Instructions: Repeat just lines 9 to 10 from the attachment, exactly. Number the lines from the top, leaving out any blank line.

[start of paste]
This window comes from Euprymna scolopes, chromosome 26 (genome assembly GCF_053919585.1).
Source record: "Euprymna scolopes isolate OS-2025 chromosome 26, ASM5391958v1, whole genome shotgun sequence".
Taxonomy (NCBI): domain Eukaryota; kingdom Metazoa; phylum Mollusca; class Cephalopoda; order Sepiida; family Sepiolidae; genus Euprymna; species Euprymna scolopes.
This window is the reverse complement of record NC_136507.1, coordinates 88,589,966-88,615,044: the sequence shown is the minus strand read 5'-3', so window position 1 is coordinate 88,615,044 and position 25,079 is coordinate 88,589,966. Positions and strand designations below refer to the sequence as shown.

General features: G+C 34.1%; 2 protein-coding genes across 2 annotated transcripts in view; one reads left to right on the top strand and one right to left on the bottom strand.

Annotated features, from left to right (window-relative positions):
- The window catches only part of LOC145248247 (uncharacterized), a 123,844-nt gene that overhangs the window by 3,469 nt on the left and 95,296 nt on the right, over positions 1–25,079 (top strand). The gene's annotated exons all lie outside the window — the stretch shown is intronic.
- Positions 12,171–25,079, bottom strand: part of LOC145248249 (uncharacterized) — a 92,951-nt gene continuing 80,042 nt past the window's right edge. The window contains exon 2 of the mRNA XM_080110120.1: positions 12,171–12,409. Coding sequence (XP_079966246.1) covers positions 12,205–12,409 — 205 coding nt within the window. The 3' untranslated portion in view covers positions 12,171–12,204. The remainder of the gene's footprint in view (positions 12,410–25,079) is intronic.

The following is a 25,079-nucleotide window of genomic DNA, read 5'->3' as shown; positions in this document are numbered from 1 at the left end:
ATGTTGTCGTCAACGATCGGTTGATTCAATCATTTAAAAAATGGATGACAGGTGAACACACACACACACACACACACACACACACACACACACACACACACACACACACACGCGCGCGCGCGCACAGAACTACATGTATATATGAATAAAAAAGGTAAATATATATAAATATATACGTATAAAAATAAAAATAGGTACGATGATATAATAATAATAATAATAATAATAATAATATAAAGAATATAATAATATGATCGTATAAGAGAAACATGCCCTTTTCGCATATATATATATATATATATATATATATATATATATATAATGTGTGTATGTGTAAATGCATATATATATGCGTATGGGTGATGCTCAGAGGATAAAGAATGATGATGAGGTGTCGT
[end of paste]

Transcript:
The following is a 25,079-nucleotide window of genomic DNA, read 5'->3' as shown; positions in this document are numbered from 1 at the left end:
ATGTTGTCGTCAACGATCGGTTGATTCAATCATTTAAAAAATGGATGACAGGTGAACACACACACACACACACACACACACACACACACACACACACACACACACACACACGCGCGCGCGCGCACAGAACTACATGTATATATGAATAAAAAAGGTAAATATATATAAATATATACGTATAAAAATAAAAATAGGTACGATGATATAATAATAATAATAATAATAATAATAATATAAAGAATATAATAATATGATCGTATAAGAGAAACATGCCCTTTTCGCATATATATATATATATATATATATATATATATATATATAATGTGTGTATGTGTAAATGCATATATATATGCGTATGGGTGATGCTCAGAGGATAAAGAATGATGATGAGGTGTCGT